On May 5, 2021, the U.S. Department of Labor’s (DOL) Wage and Hour Division (WHD) announced the withdrawal of the "Independent Contractor Rule," effective as of May 6, 2021. The primary cause of the withdrawal is to retain employees' rights to the minimum wage and overtime compensation protections of the Fair Labor Standards Act (FLSA).

Before we get into the specifics of the withdrawal, you may be interested in the rule as it currently stands. An overview of the current standing rule is summarized below.

What is the rule that currently stands?

The FLSA requires employers to pay employees at least the federal minimum wage, and in most cases, offer overtime at time and one-half an employee’s regular rate of pay for all hours worked in excess of 40 per week. Youth employment provisions along with recordkeeping obligations are also included in the Act.

According to the DOL, the FLSA applies “to all employees of certain ‘enterprises.’” This means that if an employer has independent contractors, an employer does not have to adhere to the FLSA’s minimum wage, overtime, and recordkeeping requirements, due to the fact that independent contractors are considered self-employed.

On several occasions, the U.S. Supreme Court has indicated that there is no single rule or test for determining an individual’s work status for purposes of the FLSA. The FLSA places "economic reality" ahead of "technical concepts" in determining the employer-employee relationship.

The Court has considered the following seven significant factors in determining a worker’s status:

  1. “The extent to which the services rendered are an integral part of the principal's business.
  2. The permanency of the relationship.
  3. The amount of the alleged contractor's investment in facilities and equipment.
  4. The nature and degree of control by the principal.
  5. The alleged contractor's opportunities for profit and loss.
  6. The amount of initiative, judgment, or foresight in open market competition with others required for the success of the claimed independent contractor.
  7. The degree of independent business organization and operation.”

What was the intention of the new rule?

If the new rule had been implemented, the "economic reality test" would have been altered to focus on two "core factors" to assess “whether an individual is in business for him or herself (independent contractor) or is economically dependent on a potential employer for work (FLSA employee).”

The “core factors” noted in the withdrawn rule are outlined below:

  • “The nature and degree of control over the work.
  • The worker’s opportunity for profit or loss based on initiative and/or investment.”

Three other factors were also specified in the withdrawn rule, with the intention to have been used as additional guideposts in the analysis:

  • “The amount of skill required for the work.
  • The degree of permanence of the working relationship between the worker and the potential employer.
  • Whether the work is part of an integrated unit of production.”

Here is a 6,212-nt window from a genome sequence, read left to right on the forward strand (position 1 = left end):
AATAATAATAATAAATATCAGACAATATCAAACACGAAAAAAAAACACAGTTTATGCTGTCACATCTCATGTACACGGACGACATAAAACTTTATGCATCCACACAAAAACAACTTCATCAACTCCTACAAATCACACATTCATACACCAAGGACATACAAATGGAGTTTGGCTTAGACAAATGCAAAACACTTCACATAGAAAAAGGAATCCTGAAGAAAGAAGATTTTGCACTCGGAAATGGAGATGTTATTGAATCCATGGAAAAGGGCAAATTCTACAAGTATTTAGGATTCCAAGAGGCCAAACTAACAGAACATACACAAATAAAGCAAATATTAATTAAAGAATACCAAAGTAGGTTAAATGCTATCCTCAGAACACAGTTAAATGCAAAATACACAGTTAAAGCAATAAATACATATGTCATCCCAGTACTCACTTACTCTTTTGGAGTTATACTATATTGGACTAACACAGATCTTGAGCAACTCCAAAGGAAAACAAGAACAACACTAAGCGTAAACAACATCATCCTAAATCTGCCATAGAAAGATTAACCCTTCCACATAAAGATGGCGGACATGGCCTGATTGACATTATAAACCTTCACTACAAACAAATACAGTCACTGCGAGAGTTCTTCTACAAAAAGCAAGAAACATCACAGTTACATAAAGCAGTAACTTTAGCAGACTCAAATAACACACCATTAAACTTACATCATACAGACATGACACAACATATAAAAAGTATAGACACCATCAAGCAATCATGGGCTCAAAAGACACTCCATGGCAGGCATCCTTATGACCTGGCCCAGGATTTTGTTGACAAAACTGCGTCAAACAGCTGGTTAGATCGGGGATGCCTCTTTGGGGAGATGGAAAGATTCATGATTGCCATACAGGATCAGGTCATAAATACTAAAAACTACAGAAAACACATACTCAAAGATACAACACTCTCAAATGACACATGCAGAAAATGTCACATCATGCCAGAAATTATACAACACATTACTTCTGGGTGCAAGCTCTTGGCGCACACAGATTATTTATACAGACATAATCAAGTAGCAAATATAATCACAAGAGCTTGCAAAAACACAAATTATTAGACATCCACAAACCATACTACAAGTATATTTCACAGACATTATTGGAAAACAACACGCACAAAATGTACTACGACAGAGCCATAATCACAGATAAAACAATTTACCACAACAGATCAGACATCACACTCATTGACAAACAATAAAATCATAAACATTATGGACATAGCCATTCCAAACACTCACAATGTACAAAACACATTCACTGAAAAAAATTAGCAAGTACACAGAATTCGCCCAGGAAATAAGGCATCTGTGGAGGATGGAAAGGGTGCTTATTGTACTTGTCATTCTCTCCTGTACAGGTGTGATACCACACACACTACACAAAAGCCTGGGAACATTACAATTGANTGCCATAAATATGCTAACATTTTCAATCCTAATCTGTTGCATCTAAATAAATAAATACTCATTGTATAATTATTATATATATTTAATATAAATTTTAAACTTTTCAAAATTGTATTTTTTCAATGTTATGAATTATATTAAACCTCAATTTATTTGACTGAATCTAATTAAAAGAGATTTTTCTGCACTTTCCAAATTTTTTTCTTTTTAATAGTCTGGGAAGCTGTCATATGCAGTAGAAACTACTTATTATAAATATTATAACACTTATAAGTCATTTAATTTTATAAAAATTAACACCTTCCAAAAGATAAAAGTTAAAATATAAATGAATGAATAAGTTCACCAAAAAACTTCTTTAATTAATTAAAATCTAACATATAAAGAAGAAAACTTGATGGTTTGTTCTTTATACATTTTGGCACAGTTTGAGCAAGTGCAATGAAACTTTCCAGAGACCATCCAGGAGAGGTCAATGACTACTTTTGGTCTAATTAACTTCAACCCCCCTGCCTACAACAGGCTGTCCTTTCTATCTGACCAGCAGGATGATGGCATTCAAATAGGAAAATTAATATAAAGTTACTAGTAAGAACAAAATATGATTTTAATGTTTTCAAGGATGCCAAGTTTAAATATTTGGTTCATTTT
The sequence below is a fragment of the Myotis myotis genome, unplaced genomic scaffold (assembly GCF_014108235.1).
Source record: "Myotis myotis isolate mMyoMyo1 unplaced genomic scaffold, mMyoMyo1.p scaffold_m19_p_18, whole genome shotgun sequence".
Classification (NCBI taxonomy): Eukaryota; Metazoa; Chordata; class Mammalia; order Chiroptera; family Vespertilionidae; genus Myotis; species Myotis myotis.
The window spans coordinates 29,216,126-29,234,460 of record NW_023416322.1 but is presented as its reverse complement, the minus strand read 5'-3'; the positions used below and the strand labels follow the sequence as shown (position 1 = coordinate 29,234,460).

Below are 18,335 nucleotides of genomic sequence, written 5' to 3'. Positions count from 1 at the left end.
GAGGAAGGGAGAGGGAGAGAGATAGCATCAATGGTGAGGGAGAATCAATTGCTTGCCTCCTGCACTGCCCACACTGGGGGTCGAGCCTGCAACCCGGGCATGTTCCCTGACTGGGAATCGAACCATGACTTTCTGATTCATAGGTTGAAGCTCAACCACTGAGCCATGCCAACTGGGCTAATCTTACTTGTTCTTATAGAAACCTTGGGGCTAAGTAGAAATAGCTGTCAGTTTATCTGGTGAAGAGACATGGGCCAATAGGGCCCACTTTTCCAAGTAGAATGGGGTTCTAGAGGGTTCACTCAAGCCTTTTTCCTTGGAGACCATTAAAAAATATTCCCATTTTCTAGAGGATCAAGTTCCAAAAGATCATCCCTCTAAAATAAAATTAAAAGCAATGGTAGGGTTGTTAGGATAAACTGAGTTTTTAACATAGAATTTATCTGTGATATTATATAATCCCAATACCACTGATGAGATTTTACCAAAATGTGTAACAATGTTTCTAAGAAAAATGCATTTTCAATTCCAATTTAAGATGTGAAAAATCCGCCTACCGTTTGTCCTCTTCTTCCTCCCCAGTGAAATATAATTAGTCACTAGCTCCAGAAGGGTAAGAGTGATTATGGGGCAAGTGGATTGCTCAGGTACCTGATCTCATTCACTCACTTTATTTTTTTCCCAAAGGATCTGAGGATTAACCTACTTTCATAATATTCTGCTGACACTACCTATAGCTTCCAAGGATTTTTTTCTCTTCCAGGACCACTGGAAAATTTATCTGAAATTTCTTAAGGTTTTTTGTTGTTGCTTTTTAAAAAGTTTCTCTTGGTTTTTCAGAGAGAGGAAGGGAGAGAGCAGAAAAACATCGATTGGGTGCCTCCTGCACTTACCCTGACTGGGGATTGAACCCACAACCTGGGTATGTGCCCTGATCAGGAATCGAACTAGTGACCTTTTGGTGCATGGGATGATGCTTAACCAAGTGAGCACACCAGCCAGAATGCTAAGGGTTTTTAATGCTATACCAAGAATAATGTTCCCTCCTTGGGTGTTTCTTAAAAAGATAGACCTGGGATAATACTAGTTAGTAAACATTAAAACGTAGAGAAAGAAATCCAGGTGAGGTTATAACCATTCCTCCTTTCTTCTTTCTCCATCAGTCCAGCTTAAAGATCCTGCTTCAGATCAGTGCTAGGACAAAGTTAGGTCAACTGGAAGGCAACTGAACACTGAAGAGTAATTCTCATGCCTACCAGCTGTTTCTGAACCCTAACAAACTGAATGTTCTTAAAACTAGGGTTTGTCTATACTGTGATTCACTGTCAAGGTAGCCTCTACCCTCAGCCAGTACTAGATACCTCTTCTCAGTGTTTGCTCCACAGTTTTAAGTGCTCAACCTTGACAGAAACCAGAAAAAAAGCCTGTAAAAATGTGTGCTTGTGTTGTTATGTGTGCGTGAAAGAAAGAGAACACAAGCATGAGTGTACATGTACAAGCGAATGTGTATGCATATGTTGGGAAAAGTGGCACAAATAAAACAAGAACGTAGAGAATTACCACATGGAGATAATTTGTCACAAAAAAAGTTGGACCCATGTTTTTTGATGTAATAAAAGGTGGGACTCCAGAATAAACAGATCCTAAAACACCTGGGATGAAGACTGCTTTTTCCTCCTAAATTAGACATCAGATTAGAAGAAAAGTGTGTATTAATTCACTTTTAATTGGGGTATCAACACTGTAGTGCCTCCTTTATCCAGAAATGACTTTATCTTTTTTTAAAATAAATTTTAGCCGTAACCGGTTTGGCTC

The DOL also noted that under the withdrawn rule, “the actual practice of the worker and the potential employer is more relevant than what may be contractually or theoretically possible.”

The DOL released a Notice of Proposed Rulemaking (NPRM) on March 12, 2021, seeking to withdraw the Independent Contractor Rule. The Department decided to complete the withdrawal of the Independent Contractor Rule after analyzing the over 1,000 comments received in response to the NPRM.

What are the reasons for the withdrawal?

Now that we’ve covered some background, let’s review the department's several reasons for withdrawing the Independent Contractor Rule.

The DOL provides three reasons for withdrawing the rule:

  • “The independent contractor rule was in tension with the FLSA’s text and purpose, as well as relevant judicial precedent.
  • The rule’s prioritization of two “core factors” for determining employee status under the FLSA would have undermined the longstanding balancing approach of the economic realities test and court decisions requiring a review of the totality of the circumstances related to the employment relationship.
  • The rule would have narrowed the facts and considerations comprising the analysis of whether a worker is an employee or an independent contractor, resulting in workers losing FLSA protections.”

The DOL notes that withdrawing the independent contractor rule will aid in the preservation of essential worker rights. The FLSA includes rules requiring covered employers to pay employees at least the federal minimum wage for each hour worked, as well as overtime compensation of at least one-and-one-half times their usual rate of pay for each hour worked above 40 in a workweek. Independent contractors are not covered by the FLSA protections.

How does this affect employers?

Given that the rule never went into effect, there is no anticipation that this will affect employers in any way. However, employers should keep an eye on worker classification advancements in order to be prepared for any future adjustments.

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Disclaimer: Please note that this is not all-inclusive. Our guidance is designed only to give general information on the issues actually covered. It is not intended to be a comprehensive summary of all laws which may be applicable to your situation, treat exhaustively the subjects covered, provide legal advice, or render a legal opinion. Consult your own legal advisor regarding the specific application of the information to your own plan.